Tom Ross: Sorry son, you're over-qualified for chicken frying

Soda Creek Elementary School firing taught many a valuable lesson in humility

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Nick and Tracy Metzler/courtesy

During the last week of school before Soda Creek Elementary is torn down, students, faculty and staff posed for a historical photo on the front steps. The original school was built in 1956. A new school will rise in the same location.

It was a strange form of nostalgia that I experienced this week when readers Nick and Tracy Metzler e-mailed me a photograph of the last class of students and staff at the old Soda Creek Elementary School posed in front of the doomed building.

In case you've been up the creek without a newspaper this year, the old building, built in 1956, will be torn down this summer to make way for a modern school on the same site in Old Town Steamboat. A significant number of Steamboat residents past and present have many memories embedded in the walls of those cramped classrooms.

Soda Creek Elementary was where my son went to kindergarten and first grade. It's where my future wife was working when I met her.

Soda Creek Elementary also was my first place of employment in Steamboat, and the first job I was ever fired from in Ski Town USA.

You heard me correctly. Former Principal Tom Fitch, a great guy, felt compelled in October 1975 to release me from my duties as substitute custodian at the school. Mr. Fitch was about as gentle as a boss could be in carrying out the unavoidable (he actually apologized to me). Still, I couldn't help but be a little indignant over my termination. It was just four months earlier that I had earned my degree in political science from the University of Wisconsin-Madison. I was a semi-serious young man imbued with enough of a work ethic that I didn't think it was beneath my station in life to toil behind a push broom. Besides, I was desperate for a job - any job.

Steamboat Springs was a very different place in 1975 than it is today. I confirmed that impression this week by flipping through a bound volume of the 1975 editions of the Steamboat Pilot (Steamboat Today would not publish its first edition for another 14 years).

I had arrived in town in a tiny red German faux sports coupe called an Opel. It might have been built for the Alps, but it wasn't meant for the Rockies.

I had piloted the Opel from Fort Collins over Cameron Pass and almost turned around before I made it to Steamboat Springs. That stretch of Colorado Highway 14 was unpaved in those days and closed to vehicular traffic every winter. The road was rough, and the snow was falling on Sept 14. I consulted my map and noted I had almost 100 miles to go before I arrived at my destination.

I was alone in the car, didn't know anyone in Steamboat and imagined the road getting progressively worse with every mile.

I renewed my resolve, hit the pavement in Walden and continued on over Rabbit Ears Pass. After I parked in Ski Time Square, I marched directly to the ski area's corporate offices and asked for a job. Stifling a guffaw, the receptionist suggested I come back in December.

I would soon discover that almost no one was hiring in Steamboat in September 1975. There was no construction boom on the horizon. However, there was one "help wanted" ad in the newspaper that had "political scientist" written all over it. Kentucky Fried Chicken was seeking a fryer technician and I hustled my poultry heinie down there to fill out an application.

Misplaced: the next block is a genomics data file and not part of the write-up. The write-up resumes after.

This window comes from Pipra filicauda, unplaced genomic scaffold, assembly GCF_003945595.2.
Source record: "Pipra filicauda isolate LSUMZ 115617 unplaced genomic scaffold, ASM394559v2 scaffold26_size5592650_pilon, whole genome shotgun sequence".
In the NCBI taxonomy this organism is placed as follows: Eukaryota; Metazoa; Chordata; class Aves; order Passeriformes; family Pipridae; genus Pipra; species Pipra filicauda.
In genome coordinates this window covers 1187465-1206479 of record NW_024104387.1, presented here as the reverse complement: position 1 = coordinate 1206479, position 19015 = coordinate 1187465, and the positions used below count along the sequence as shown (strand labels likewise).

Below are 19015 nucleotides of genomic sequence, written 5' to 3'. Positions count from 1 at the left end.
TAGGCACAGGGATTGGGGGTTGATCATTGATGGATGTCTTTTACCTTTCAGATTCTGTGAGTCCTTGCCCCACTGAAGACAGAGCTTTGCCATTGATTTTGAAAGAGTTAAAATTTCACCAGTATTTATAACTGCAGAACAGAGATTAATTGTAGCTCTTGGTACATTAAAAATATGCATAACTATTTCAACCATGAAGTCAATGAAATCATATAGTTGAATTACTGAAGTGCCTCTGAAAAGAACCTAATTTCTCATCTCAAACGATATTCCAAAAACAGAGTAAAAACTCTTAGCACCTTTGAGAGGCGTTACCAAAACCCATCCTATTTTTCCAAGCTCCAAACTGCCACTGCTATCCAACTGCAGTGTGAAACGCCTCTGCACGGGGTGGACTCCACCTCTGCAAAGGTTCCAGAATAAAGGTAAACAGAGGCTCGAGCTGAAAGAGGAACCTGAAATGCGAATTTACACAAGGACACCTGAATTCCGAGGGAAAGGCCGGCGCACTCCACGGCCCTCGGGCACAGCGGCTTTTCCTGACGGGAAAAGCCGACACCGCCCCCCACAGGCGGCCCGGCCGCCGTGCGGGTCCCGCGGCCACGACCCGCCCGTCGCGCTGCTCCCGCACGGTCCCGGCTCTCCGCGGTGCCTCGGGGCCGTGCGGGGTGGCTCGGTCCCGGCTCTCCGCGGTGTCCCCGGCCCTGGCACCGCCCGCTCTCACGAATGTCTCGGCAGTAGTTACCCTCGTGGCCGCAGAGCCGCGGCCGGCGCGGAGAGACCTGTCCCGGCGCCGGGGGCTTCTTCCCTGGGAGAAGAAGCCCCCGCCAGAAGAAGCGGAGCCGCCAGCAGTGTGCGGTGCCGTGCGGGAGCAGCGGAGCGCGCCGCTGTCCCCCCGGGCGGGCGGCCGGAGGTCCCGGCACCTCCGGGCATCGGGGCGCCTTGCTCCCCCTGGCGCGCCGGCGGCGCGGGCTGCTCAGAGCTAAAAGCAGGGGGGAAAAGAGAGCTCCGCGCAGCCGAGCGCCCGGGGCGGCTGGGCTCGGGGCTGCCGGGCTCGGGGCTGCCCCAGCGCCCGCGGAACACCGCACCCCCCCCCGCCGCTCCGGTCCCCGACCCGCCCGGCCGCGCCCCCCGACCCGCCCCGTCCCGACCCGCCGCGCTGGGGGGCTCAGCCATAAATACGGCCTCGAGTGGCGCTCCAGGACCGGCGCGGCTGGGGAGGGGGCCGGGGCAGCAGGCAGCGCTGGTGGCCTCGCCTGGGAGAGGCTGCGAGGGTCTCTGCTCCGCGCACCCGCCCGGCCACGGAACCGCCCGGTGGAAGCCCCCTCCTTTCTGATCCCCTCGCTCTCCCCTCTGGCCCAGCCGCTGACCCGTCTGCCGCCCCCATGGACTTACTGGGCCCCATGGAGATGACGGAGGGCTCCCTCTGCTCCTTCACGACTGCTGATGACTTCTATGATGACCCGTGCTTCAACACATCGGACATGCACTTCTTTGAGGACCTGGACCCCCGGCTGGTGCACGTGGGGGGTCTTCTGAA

In 1975, Kentucky Fried Chicken wasn't in Central Park Plaza. There was no Central Park Plaza. Both grocery stores were downtown on Lincoln Avenue. Safeway was on the corner where the post office is now. City Market occupied the building currently housing Chase Oriental Rugs.

The proprietor of finger lickin' goodness was just down the street. You can still spy remnants of the historic structure today. If you're driving by Winona's this weekend focus behind the false façade of the popular restaurant and you'll see a gray dome. Picture it with red and white candy stripes and you'll be able to recognize the vestiges of the Neo-Kentucky Colonial architecture.

Anyhow, the manager of KFC told me I was over-qualified for the position.

It was with a sense of urgency that I responded to an ad for a part-time custodian at Soda Creek Elementary. The longtime senior custodian was seriously ill, and my job was to work a night shift. My primary function was to vacuum the carpeted classrooms. My least favorite duty was swabbing the boys and girls lavatories.

For some reason the faculty could not pin down, the third-grade boys were hell bent on aiming for the urinal from across the room. They rarely hit their target and frankly, that chore stunk.

One night, the vacuum cleaner broke down. My course work at the UW had not included vacuum repair 101, so I abandoned my chores for the night. I figured the students could survive one day with paper scraps on the floor.

I was mistaken. The senior custodian insisted I should have repaired the vacuum cleaner and demanded that Mr. Fitch terminate me.

Wherever you are Mr. Fitch, I've long since forgiven you. My new ski bum buddies and I qualified for food stamps (I cringe when I make that confession) and spent the rest of a lazy autumn exploring Fish Creek Canyon and Buffalo Pass.

If any of you get a chance this week, hustle by the little school on Soda Creek where so many eager youngsters learned the three R's - the same place where I learned a lesson in humility. Do it soon, before they haul it all away to the landfill.

Comments

pghsteamboat 7 years, 6 months ago

Mr. Ross.

we love your columns.

In this one you said this was the "first job I was ever fired from in Ski Town USA."

Are there more? Can we look forward to this in future columns?

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